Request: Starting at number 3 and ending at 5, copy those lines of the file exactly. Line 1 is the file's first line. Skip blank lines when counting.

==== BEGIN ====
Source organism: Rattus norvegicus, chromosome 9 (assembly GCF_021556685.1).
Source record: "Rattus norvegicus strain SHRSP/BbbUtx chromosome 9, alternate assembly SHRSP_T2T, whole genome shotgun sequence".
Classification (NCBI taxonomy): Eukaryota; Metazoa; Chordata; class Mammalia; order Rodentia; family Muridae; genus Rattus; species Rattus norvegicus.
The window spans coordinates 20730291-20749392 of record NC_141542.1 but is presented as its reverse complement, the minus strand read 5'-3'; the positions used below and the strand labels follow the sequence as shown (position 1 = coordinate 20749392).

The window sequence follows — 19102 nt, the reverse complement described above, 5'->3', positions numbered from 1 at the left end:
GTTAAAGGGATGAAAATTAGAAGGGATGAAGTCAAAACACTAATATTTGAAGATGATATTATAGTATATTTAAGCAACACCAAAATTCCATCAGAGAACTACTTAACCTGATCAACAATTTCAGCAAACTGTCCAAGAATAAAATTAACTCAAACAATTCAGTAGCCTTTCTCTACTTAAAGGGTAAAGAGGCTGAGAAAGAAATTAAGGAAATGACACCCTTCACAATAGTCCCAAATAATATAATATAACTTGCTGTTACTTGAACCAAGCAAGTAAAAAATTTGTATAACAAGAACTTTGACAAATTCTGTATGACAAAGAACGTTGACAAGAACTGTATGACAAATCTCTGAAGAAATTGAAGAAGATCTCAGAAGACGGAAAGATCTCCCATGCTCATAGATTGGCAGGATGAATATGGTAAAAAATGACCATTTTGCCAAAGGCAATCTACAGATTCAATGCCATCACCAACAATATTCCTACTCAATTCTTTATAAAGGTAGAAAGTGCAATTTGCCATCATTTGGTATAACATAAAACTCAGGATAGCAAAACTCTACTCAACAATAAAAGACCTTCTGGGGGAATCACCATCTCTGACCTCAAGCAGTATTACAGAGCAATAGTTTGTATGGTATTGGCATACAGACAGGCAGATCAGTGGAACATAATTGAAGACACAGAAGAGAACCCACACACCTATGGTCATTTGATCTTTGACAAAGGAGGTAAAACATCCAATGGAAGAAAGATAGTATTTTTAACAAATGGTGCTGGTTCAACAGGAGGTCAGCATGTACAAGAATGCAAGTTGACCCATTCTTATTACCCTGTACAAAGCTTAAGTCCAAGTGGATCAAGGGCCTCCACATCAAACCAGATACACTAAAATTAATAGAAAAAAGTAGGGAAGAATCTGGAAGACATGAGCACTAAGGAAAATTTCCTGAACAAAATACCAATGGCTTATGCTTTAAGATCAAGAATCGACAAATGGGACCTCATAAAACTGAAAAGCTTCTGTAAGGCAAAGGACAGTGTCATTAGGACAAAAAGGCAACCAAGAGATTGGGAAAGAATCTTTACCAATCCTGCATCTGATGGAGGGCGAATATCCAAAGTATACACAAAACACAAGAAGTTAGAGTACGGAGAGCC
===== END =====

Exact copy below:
Classification (NCBI taxonomy): Eukaryota; Metazoa; Chordata; class Mammalia; order Rodentia; family Muridae; genus Rattus; species Rattus norvegicus.
The window spans coordinates 20730291-20749392 of record NC_141542.1 but is presented as its reverse complement, the minus strand read 5'-3'; the positions used below and the strand labels follow the sequence as shown (position 1 = coordinate 20749392).

The window sequence follows — 19102 nt, the reverse complement described above, 5'->3', positions numbered from 1 at the left end: